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Dowell v. Bernhardt

United States District Court, M.D. Tennessee, Nashville Division

December 19, 2019

DEBBIE L. DOWELL, Plaintiff,
DAVID BERNHARDT, Acting Secretary, U.S. Department of the Interior, Defendant.



         Pending before the Court is a Report and Recommendation of the Magistrate Judge (Doc. No. 55), to which Plaintiff has filed Objections (Doc. No. 63), Defendant has filed a Response to Objections (Doc. No. 65), and Plaintiff has filed a Reply (Doc. No. 66). The Magistrate Judge recommended that Defendant's Partial Motion to Dismiss (Doc. No. 35) be granted and that Plaintiff's claims based on events that allegedly occurred before October 24, 2017 and after June 26, 2018 be dismissed as untimely.

         Also pending before the Court is Plaintiff's Motion for Reconsideration (Doc. No. 59), which the Court construes as a Motion for Review under Fed.R.Civ.P. 72(a).[1] Therein, Plaintiff asks the Court to overrule the Magistrate Judge's Order denying as moot (in light of his recommendation that Defendant's Partial Motion to Dismiss be granted) Plaintiff's Motion to Strike Defendant's Partial Motion to Dismiss. Defendant has filed a Response. (Doc. No. 62).


         Plaintiff is an employee of the U.S. Department of the Interior, Bureau of Indian Affairs, in Nashville, Tennessee. Plaintiff's pro se Complaint in this action alleges that Defendant[2]subjected her to retaliation, discrimination, a hostile work environment, and intentional infliction of emotional distress in violation of Title VII and the Americans with Disabilities Act (“ADA”). (Doc. No. 1).[3] An email attached to Plaintiff's Complaint indicates that on December 8, 2017, Plaintiff requested mediation with an Equal Employment Opportunity (“EEO”) counselor concerning alleged harassment and retaliation. (Doc. No. 1-3 at 5). Plaintiff states in her Complaint that she filed a formal charge with the EEO counselor on February 22, 2018. (Id. at 5). She also claims to have received her Notice of Right to Sue letter from the EEO on May 18, 2018 (id.), but the document she attached to her Complaint and identified as a Notice of Right to Sue letter is not a Notice of Right to Sue letter; rather, it is a “Revised Acceptance Letter” that vacates and revises the agency's prior acceptance letter[4] with regard to Plaintiff's first complaint to the EEO office. In other words, the letter attached to the Complaint (Doc. 1-1) is notice to Plaintiff of which allegations the EEO accepted to investigate, not a notice to Plaintiff of the results of that investigation.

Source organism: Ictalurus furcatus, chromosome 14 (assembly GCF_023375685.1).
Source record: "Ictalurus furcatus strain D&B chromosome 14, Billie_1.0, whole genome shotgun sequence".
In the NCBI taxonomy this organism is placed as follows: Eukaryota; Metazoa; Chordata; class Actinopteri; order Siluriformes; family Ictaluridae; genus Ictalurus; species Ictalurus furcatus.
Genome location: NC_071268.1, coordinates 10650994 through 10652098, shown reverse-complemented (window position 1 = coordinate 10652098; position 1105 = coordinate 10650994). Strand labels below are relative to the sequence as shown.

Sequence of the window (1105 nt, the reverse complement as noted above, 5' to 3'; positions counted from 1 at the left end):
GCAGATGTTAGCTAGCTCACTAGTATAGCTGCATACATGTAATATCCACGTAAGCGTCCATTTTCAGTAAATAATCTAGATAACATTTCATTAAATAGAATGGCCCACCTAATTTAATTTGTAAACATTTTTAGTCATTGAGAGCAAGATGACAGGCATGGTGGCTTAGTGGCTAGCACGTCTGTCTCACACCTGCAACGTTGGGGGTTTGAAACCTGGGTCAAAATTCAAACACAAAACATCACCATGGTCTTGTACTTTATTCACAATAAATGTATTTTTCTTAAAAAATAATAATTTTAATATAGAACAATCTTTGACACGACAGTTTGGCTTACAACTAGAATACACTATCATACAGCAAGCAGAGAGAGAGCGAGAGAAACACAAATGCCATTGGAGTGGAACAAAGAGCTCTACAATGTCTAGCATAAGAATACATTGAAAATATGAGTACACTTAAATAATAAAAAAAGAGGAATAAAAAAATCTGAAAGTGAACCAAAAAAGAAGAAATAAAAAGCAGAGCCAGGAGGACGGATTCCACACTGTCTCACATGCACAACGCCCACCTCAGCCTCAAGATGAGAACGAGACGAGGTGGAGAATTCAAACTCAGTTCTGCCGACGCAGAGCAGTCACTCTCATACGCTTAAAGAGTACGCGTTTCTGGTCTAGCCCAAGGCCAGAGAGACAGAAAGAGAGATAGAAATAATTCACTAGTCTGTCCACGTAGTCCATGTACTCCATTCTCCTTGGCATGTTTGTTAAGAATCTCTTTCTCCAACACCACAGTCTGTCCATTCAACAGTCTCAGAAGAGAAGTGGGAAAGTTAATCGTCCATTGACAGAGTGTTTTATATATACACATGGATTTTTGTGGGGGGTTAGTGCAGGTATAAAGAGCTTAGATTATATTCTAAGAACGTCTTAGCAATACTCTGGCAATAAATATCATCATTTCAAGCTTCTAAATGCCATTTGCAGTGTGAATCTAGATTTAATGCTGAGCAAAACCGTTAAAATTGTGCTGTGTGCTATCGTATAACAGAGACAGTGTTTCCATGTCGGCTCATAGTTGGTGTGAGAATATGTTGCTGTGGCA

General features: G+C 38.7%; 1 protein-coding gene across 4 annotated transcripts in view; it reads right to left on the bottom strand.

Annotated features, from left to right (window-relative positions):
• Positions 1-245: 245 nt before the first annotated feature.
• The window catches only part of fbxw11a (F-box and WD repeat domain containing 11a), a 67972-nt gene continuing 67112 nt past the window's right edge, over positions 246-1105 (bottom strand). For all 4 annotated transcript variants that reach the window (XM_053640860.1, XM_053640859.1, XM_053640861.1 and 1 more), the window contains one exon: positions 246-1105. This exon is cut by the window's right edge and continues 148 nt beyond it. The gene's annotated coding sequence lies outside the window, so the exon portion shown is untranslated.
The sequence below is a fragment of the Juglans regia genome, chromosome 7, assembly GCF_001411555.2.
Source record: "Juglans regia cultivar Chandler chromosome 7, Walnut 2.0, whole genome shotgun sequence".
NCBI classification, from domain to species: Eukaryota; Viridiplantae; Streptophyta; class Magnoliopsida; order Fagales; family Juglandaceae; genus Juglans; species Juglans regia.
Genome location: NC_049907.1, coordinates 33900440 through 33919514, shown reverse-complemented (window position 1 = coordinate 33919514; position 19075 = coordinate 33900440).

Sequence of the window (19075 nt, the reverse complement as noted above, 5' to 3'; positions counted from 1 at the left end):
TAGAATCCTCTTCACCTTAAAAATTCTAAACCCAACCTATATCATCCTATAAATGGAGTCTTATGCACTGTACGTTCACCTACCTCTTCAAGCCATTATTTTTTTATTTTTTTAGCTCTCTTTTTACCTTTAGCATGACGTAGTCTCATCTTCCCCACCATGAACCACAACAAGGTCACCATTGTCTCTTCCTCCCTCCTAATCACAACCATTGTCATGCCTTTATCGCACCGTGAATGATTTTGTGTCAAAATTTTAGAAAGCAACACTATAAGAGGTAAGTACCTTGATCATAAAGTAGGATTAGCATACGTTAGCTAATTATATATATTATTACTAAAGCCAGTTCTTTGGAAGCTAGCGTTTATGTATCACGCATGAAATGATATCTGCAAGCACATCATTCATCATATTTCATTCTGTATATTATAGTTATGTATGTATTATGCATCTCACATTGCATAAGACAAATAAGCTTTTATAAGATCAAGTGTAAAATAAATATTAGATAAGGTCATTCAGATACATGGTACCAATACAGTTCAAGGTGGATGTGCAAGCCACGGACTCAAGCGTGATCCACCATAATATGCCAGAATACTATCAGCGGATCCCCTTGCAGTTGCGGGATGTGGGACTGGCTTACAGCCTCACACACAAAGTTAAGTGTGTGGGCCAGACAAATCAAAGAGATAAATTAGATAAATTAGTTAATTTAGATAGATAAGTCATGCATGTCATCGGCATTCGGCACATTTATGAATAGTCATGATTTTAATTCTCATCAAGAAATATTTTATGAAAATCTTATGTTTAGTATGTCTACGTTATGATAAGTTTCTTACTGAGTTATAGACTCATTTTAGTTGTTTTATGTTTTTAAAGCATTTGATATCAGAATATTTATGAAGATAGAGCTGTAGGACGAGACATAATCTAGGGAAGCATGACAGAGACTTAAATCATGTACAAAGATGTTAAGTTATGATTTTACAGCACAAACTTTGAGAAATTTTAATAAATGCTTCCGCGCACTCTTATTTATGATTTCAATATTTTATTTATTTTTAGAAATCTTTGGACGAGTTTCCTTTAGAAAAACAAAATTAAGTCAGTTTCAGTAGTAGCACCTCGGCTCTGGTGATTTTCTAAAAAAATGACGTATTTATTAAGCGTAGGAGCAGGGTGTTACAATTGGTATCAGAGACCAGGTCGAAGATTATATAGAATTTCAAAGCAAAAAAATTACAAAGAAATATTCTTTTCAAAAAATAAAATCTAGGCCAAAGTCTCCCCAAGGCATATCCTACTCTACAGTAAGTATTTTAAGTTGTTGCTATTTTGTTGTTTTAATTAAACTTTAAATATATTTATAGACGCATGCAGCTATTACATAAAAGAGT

The Complaint here in federal court was filed on January 30, 2019. (Doc. No. 1). Since Plaintiff's filing of the Complaint, the parties have submitted additional documents that are mentioned in or related to allegations of the Complaint. For example, the Final Agency Decision on Plaintiff's first EEO complaint, dated March 14, 2019, is filed at Doc. No. 36-1. A Partial Acceptance letter (Doc. No. 36-2) indicates Plaintiff's second EEO complaint was filed on October 25, 2018.[5]

         Defendant moved to dismiss certain of Plaintiff's claims as either untimely or not administratively exhausted. (Doc. No. 35). The Magistrate Judge recommended that Defendant's motion (Doc. No. 55) be granted. The Magistrate Judge also denied, as moot, Plaintiff's Motion to Strike Defendant's motion. (Doc. No. 56).


         When a magistrate judge issues a report and recommendation regarding a dispositive pretrial matter, the district court must review de novo any portion of the report and recommendation to which a proper objection is made. Fed.R.Civ.P. 72(b)(3). The district judge may accept, reject, or modify the recommended disposition, review further evidence, or return the matter to the magistrate judge with instructions. Id.